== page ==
In Compliance, Translation/Localization

In the era of #MeToo, employers must carefully craft and enforce policies prohibiting sexual harassment and discrimination in the workplace. It’s not only the right thing to do, but it’s also a primary mechanism for defending sexual harassment lawsuits.

Defending Sexual Harassment Claims

One way to defend a sexual harassment lawsuit is what’s known as the “Faragher/Ellerth defense.” Using this defense, an employer can avoid liability if it proves two things:

  1. It exercised reasonable care to prevent and correct promptly any sexually harassing behavior, and
  2. The alleged victim unreasonably failed to take advantage of any preventative or corrective opportunities provided by the employer or to avoid harm otherwise.[1]

Most commonly, an employer meets the first requirement by showing it has adopted and distributed an anti-harassment policy. Just having a policy, however, is not enough if that policy is “defective or dysfunctional.”

Untranslated = Defective or Dysfunctional

In Tinoco v. Thesis Painting,[2]  the court found that an employer’s policy written in English was “defective or dysfunctional” because the alleged harasser could not read or understand it. He could only read Spanish. Further, the employer didn’t even attempt to explain the policy to him verbally in Spanish. The court said, “Because the policy was not presented to Mr. Lazo [the alleged harasser] in a way he could understand, it was defective or dysfunctional.”[3]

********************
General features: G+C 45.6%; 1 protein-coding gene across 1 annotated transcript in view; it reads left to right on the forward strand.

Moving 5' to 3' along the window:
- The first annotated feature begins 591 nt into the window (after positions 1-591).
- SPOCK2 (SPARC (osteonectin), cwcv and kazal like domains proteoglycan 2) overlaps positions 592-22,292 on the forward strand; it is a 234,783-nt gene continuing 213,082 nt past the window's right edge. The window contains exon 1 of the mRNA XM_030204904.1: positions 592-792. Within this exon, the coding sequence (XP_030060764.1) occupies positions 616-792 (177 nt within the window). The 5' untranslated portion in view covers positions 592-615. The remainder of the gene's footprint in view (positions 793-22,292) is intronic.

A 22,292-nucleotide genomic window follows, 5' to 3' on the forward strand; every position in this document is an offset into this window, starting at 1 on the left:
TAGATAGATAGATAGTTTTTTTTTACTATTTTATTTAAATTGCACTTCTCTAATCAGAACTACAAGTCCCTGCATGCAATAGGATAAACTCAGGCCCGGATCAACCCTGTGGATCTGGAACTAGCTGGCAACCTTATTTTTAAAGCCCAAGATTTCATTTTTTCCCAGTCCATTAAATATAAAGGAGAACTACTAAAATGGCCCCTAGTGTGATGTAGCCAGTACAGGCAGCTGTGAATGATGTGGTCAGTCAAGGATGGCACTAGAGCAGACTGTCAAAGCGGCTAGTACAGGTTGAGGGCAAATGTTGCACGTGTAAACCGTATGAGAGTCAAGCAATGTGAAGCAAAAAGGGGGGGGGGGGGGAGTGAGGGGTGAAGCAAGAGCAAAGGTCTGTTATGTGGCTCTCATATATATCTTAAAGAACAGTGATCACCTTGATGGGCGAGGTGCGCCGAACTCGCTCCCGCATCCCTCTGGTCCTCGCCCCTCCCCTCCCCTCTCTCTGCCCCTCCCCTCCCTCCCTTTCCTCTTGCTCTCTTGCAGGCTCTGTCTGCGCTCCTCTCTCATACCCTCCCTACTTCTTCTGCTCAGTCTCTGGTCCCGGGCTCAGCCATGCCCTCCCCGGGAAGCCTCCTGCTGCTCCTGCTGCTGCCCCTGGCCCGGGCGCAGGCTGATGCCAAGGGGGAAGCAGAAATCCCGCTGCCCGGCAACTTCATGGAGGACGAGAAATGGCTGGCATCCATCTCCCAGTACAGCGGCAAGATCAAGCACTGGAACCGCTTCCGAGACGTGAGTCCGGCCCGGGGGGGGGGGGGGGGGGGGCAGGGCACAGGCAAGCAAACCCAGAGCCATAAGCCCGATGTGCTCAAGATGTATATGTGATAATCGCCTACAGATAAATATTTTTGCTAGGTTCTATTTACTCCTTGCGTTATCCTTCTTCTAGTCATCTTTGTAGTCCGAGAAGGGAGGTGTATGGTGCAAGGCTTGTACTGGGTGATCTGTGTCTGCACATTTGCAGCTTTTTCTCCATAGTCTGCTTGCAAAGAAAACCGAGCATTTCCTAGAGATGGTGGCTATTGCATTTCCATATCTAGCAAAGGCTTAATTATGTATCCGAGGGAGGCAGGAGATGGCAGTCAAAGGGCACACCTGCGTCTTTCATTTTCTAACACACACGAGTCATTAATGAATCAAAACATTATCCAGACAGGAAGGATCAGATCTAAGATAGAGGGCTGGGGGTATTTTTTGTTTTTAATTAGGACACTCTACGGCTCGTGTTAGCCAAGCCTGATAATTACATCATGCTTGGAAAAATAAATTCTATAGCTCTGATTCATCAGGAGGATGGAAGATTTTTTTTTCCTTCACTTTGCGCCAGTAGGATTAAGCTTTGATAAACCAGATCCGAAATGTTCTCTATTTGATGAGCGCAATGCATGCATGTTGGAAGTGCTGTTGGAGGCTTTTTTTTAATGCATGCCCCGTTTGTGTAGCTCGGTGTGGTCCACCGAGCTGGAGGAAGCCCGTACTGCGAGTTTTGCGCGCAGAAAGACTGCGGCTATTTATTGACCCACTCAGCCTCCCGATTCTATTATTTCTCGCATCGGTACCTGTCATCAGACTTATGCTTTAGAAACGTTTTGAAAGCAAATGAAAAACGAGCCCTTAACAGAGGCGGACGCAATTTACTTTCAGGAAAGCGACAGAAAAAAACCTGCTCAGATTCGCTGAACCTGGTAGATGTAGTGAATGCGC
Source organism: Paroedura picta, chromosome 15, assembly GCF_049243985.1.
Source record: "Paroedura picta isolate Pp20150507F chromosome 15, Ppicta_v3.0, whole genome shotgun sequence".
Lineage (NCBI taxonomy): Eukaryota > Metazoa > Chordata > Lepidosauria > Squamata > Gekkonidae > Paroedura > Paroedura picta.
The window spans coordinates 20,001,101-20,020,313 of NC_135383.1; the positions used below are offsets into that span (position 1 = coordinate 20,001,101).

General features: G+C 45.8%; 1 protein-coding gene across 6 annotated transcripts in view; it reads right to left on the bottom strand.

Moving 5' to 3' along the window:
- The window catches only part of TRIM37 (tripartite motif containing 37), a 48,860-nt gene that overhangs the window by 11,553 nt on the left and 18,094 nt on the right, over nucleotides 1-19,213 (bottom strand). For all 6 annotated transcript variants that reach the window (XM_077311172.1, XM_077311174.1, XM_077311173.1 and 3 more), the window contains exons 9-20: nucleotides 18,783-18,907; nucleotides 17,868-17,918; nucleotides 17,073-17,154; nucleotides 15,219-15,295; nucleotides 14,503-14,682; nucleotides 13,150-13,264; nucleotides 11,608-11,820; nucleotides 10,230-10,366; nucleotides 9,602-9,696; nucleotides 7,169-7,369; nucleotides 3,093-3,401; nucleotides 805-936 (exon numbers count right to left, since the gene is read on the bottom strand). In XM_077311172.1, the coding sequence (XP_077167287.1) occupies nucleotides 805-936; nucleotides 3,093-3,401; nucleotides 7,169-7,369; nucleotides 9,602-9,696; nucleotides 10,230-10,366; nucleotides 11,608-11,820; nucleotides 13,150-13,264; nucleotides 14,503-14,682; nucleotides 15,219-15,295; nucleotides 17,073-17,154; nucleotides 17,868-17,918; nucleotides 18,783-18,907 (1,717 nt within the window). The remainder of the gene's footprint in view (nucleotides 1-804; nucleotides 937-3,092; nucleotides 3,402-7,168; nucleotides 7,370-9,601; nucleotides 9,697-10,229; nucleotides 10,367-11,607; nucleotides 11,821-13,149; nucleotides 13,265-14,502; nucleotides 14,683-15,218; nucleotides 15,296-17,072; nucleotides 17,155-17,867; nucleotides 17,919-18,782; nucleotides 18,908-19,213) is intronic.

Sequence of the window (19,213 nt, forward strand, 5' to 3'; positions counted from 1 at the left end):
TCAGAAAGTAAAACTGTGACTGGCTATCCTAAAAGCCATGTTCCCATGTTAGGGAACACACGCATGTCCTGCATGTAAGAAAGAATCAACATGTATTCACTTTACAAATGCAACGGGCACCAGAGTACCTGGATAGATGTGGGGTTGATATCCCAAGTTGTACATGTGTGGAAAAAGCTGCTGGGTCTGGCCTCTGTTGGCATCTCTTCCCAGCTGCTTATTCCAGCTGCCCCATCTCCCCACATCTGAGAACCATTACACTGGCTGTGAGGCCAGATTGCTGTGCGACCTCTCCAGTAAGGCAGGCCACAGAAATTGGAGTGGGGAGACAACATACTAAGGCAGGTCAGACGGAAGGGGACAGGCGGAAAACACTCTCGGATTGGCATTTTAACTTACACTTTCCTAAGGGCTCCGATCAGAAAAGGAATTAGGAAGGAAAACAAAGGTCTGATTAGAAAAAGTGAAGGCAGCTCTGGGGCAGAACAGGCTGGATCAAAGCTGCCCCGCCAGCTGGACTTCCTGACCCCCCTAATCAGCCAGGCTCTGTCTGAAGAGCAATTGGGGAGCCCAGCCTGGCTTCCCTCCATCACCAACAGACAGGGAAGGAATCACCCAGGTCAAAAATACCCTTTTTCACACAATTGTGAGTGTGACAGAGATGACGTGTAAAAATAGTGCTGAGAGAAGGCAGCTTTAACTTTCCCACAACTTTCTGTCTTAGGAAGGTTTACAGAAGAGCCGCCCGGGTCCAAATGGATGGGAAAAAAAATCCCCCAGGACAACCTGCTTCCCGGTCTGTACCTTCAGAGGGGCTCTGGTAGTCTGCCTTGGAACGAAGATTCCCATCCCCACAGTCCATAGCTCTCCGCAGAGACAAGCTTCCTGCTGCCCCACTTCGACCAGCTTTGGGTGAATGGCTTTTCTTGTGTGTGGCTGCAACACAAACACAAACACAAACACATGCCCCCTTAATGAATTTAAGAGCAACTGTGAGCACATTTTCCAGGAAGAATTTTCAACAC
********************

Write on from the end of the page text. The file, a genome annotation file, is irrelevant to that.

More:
While the Tinoco case dealt only with the first element of the Faragher/Ellerth defense, language ability can easily play a role in the second element, too. For the second element, an employer must show that the plaintiff unreasonably failed to take advantage of the preventative or corrective opportunities offered by the employer. Most commonly, employers argue that their policy instructed victims to report harassment, gave them lots of options for reporting, protected them against retaliation, but the plaintiff chose not to report. If the employee can’t read the policy, however, it would be pretty difficult to expect her/him to follow those instructions. Under such circumstances, a court might well decide that a plaintiff who didn’t complain acted reasonably.

Attorneys Recommend Translation

Unsurprisingly, in the wake of the Tinoco decision, employment attorneys are recommending that employers translate anti-harassment policies for non-English speaking employees.[4] Translating anti-harassment policies (and other important workplace policies) is certainly a great start. But is translation of the policy enough?

Is Translation, Alone, Enough?

In reality, there are several ways an enterprising plaintiffs’ attorneys might argue that translation, alone, is not enough:

  • Q&A: Even if the policy is translated, Limited English Proficient (LEP) workers might not have the ability to ask questions and receive answers in a language they can understand, unlike their English-speaking counterparts;